Although the pandemic put a halt on using the educational apps I picked, I did have a chance to introduce them to my students and I am hoping they will take advantage of them while I cannot connect with them. I have heard of Kahoot before but never used it. I really wanted to learn more about it as well as implement it in my teaching. Luckily, I experienced what it feels like to have a classroom with a projector in it for a couple of weeks and I have to tell you it was an amazing feeling. I was able to create activities as well as use the amazing collection Kahoot offers. While using Kahoot, the students were engaged and we were all having fun while learning. It is a great tool that can be used in a variety of ways, in class, online or as part of blended lessons.

The other app I decided to learn about was BBC Learning English. I did not write a blog about this educational app, but I included the evaluation in my final project. For both Kahoot and BBC Learning English app evaluations I was following the elements of CRAPPIES. Unfortunately the unexpected school closure made it impossible for me to dive deep into using the BBC Learning English app with my students. This learning app offers a collection of high quality resources to various English language proficiency levels with appropriate and up to date topics for different age groups in all four strands: listening, speaking, reading and writing. Although I only had a chance to print off a few articles, since all recordings have transcripts added, and read with my students, both students and I found them very interesting.

What makes me happy is that both Kahoot and BBC Learning English are great resources that my students know of and can access from home for free as an addition to the supplemental learning their classroom teachers are providing.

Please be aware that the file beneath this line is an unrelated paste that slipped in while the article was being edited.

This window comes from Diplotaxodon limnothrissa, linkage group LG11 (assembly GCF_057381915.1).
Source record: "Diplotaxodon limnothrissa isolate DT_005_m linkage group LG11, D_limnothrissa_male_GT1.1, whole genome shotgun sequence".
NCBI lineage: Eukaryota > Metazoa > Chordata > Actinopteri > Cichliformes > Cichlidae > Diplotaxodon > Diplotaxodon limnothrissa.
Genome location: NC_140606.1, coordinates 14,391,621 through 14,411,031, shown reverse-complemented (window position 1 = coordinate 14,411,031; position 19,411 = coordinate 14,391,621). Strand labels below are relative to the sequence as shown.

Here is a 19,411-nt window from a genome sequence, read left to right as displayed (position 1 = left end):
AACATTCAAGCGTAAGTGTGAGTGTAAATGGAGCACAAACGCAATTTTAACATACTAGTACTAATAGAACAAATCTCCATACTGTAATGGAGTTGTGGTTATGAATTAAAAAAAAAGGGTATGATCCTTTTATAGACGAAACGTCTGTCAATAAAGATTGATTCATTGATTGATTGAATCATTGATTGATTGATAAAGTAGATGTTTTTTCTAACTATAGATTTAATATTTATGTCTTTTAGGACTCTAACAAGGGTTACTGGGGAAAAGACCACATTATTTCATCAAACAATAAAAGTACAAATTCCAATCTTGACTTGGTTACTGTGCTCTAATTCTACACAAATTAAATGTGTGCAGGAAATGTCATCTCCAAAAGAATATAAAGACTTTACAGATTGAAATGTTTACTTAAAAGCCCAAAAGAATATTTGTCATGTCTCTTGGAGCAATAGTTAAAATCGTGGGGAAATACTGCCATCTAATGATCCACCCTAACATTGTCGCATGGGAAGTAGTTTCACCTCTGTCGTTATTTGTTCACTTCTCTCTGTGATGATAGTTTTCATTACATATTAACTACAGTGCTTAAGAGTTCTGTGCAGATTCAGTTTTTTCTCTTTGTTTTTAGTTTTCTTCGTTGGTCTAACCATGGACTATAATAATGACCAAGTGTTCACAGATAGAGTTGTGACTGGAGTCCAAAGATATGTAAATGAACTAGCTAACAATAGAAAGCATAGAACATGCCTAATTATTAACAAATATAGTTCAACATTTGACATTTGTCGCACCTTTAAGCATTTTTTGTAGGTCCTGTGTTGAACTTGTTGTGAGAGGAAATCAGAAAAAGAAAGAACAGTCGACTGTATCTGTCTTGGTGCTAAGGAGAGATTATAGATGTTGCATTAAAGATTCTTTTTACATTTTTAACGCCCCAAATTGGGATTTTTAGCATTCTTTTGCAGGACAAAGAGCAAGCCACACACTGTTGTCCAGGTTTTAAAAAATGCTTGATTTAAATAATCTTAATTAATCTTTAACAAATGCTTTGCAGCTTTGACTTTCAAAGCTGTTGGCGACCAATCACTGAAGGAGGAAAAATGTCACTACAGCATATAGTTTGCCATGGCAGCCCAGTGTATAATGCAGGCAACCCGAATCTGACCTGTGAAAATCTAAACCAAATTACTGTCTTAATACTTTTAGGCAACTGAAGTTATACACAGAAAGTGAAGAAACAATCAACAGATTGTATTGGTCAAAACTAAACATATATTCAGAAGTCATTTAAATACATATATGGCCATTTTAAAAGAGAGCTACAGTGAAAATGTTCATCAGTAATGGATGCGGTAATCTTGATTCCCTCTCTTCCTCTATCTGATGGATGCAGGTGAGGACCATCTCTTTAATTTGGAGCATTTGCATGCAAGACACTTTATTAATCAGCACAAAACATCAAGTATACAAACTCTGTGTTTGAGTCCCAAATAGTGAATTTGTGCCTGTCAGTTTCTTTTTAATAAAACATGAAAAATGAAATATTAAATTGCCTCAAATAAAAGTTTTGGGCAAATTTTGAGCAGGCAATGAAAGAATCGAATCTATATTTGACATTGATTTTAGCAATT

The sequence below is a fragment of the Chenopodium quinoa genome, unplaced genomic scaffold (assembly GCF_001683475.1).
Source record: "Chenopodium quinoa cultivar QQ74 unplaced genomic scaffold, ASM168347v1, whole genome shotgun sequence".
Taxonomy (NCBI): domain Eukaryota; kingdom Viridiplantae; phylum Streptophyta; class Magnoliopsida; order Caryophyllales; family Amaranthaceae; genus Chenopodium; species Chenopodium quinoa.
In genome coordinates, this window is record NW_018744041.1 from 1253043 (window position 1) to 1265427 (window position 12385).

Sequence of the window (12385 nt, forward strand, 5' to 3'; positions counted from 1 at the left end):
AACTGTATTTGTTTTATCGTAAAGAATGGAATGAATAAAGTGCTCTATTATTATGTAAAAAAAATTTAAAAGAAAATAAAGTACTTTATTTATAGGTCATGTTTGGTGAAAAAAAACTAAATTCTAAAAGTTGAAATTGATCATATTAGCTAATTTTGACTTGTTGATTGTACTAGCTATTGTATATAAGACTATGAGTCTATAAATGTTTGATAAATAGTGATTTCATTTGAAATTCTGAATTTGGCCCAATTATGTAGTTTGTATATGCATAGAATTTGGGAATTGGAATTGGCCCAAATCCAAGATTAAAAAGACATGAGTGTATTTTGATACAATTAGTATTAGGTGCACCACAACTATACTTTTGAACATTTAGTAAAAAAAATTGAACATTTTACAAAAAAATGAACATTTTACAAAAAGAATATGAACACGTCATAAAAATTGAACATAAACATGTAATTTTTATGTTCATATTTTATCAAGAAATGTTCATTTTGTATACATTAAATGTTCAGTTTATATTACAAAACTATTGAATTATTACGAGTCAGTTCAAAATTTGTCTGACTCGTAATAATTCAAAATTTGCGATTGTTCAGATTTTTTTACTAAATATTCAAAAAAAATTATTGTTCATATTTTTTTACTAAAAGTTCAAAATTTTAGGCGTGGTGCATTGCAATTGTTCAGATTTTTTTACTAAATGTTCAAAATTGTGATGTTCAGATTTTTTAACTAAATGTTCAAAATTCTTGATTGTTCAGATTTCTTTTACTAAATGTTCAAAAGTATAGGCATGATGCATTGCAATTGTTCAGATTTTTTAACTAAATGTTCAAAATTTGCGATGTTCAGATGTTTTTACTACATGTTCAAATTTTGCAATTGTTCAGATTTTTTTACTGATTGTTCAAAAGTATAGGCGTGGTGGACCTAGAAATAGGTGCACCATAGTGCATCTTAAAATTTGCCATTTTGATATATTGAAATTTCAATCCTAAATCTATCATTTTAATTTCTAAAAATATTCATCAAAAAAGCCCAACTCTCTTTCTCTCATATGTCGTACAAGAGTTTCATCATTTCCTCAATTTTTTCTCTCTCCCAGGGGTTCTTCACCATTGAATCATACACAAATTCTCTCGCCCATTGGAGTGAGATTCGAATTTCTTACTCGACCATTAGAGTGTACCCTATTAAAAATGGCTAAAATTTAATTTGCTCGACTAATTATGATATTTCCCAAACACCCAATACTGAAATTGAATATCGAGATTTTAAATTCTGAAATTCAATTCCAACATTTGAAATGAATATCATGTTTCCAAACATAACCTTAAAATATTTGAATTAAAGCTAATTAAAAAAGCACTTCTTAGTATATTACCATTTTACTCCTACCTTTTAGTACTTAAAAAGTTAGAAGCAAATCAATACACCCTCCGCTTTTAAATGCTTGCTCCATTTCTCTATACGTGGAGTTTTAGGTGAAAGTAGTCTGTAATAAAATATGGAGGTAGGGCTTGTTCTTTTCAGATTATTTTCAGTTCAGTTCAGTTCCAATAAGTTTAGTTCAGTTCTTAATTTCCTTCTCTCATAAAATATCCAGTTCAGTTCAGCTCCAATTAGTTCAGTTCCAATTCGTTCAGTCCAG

As part of my final project, I organized all my findings in a website I created using wix. I am glad I pushed myself into creating this site where I can add materials and resources in the future. This was the first time I made a website, so it is far from being perfect. I hope you’ll find some useful information and please help me grow by sharing your comments and feedback.

I am very thankful for your support on this tough journey. Stay safe and healthy!

Photo Credit: <a href=”https://www.flickr.com/photos/90155358@N02/29290738768/”>Sustainable Economies Law Center</a> Flickr via <a href=”http://compfight.com”>Compfight</a> <a href=”https://creativecommons.org/licenses/by-sa/2.0/”>cc</a>

Until next time,



When I think of the moral, ethical and legal issues we are facing the 8th, combined with the 4th and 7th, commandment of the Ten Commandments of Computer Ethics written by Arlene Rinaldi are the ones that I reinforce almost daily. 

  1. Thou shalt not use a computer to harm other people.
  2. Thou shalt not interfere with other people’s computer work.
  3. Thou shalt not snoop around in other people’s files.
  4. Thou shalt not use a computer to steal.
  5. Thou shalt not use a computer to bear false witness.
  6. Thou shalt not use or copy software for which you have not paid.
  7. Thou shalt not use other people’s computer resources without authorization.
  8. Thou shalt not appropriate other people’s intellectual output.
  9. Thou shalt think about the social consequences of the program you write.
  10. Thou shalt use a computer in ways that show consideration and respect.